One cannot deny that many countries today are drug-oriented societies, but the implications of drug use are not necessarily the same for the adult as they are for the adolescent.
The adult has already acquired some sense of identity and purpose in life.
Values may be influenced by multiple factors including social, religious, and personal views.
Within a single society, values and opinions can diverge substantially, resulting in conflicts over various issues involving drug abuse.
One always justifies one’s own drug use, but one tends to view the other fellow who uses the same drugs as an abuser who is weak and undesirable.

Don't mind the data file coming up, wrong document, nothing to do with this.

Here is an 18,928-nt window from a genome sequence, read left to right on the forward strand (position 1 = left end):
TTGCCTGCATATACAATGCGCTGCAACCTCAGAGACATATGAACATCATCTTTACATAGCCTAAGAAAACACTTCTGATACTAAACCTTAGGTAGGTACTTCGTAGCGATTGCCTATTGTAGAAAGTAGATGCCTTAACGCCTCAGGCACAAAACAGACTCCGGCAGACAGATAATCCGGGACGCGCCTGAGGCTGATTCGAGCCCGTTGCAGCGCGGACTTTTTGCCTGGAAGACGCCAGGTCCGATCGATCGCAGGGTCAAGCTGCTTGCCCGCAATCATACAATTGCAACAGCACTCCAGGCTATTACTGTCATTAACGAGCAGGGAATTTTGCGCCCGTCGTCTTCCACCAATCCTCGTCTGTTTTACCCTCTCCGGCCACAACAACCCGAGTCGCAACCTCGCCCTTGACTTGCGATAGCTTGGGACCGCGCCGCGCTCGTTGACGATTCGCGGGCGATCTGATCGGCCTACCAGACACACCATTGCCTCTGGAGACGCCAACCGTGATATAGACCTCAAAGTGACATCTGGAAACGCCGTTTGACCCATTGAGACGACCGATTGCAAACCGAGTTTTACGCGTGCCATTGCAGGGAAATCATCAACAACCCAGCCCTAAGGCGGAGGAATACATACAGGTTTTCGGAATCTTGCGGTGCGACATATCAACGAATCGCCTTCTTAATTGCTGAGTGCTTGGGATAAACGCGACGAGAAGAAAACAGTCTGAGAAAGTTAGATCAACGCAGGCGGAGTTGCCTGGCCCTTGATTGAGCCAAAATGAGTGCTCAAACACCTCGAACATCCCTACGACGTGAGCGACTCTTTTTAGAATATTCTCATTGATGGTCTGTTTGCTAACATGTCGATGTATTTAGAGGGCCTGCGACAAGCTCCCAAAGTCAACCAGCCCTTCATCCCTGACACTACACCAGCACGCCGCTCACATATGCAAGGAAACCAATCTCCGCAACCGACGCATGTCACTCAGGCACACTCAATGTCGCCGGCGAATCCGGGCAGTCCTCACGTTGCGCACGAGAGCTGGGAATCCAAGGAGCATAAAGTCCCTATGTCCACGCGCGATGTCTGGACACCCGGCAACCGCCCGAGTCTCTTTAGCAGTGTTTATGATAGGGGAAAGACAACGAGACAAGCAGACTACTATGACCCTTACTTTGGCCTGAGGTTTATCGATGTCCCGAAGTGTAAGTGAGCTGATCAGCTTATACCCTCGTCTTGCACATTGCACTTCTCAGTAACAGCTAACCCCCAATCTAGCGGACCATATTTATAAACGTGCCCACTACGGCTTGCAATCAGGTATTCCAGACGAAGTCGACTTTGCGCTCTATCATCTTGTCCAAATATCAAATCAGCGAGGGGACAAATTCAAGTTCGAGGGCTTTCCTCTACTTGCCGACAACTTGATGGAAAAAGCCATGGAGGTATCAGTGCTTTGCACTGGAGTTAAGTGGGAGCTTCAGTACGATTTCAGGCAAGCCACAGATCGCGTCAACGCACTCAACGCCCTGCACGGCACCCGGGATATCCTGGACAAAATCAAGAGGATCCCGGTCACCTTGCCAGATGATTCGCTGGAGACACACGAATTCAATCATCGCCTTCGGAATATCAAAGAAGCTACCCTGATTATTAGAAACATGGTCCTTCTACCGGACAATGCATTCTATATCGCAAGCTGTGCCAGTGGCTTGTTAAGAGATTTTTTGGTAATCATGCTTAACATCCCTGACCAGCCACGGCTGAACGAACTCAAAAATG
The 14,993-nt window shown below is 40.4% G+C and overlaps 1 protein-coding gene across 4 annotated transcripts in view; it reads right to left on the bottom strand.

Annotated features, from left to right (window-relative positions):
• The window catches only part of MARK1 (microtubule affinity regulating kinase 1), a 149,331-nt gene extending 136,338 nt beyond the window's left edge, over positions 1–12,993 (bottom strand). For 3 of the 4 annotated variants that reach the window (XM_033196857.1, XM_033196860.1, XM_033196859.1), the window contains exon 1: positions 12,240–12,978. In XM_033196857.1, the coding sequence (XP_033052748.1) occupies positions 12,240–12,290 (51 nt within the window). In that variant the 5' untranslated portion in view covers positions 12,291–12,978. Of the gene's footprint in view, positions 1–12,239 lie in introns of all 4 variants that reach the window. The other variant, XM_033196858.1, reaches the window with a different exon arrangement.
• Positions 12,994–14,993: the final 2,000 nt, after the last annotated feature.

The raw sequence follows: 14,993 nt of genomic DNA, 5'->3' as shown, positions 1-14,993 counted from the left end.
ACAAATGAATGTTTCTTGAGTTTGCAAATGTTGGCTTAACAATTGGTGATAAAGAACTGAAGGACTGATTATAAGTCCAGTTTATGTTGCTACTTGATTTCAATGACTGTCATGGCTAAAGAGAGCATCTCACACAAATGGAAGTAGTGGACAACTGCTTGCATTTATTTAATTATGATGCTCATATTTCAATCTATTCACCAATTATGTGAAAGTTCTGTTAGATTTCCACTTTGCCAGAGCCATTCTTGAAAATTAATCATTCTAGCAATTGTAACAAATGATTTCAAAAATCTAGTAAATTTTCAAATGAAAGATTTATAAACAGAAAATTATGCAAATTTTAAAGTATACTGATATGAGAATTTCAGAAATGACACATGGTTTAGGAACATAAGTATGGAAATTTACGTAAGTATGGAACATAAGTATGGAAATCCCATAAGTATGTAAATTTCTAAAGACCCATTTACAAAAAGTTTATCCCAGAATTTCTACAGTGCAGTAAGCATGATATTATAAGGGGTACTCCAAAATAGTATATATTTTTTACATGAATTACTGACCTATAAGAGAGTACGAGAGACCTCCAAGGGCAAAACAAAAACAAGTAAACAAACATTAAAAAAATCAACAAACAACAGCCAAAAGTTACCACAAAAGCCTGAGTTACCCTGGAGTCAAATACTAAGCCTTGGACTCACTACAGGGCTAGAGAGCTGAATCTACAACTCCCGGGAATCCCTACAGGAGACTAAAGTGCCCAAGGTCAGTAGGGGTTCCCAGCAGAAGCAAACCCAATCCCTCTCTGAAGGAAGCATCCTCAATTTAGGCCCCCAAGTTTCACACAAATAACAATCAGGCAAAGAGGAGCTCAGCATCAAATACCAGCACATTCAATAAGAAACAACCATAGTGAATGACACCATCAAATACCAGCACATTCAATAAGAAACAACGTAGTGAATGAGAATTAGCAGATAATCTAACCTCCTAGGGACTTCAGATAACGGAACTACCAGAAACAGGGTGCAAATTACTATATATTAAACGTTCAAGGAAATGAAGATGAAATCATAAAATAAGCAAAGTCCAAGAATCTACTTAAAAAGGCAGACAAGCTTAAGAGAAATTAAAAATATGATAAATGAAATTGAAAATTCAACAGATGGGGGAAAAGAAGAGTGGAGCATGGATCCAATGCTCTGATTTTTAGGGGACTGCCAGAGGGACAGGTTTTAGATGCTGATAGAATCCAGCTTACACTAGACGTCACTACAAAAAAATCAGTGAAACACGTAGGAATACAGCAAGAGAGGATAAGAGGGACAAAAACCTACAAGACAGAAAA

It must be recognized that the social consensus in regard to drug use and abuse is limited, conflict ridden, and often glaringly inconsistent.Our editors will review what you’ve submitted and determine whether to revise the article.Join Britannica's Publishing Partner Program and our community of experts to gain a global audience for your work!Is it bad to rely on something so much that one cannot exist without it? Does one have the right to decide for oneself what one needs?Does society have the right to punish someone who has done no harm to himself or herself or to others?It may be asked by partisans whether the cosmetic use of stimulants for weight control is any more legitimate than the use of stimulants to “get with it,” whether the conflict-ridden adult is any more entitled to relax chemically (alcohol, tranquilizers, sleeping aids, sedatives) than the conflict-ridden adolescent, and whether physical pain is any less bearable than mental pain or anguish.Billions of pills and capsules of a nonnarcotic type are manufactured and consumed yearly.Modern industrialized societies are certainly not neutral with regard to the voluntary nonmedical use of psychotropic drugs.Whether one simply takes the position of American psychologist Erich Fromm, that people are brought up to desire and value the kinds of behaviour required by their economic and social system, or whether one goes further and speaks of the Protestant ethic, in the sense that German sociologist Max Weber used it to delineate the industrialist’s quest for salvation through worldly work alone, it is simply judged not “right,” “good,” or “proper” for people to achieve pleasure or salvation chemically.It is accepted that the only legitimate earthly rewards are those that have been “earned” through striving, hard work, personal sacrifice, and an overriding sense of duty to one’s country, the existing social order, and family.This orientation is believed to be fairly coincident with the requirements of industrialization.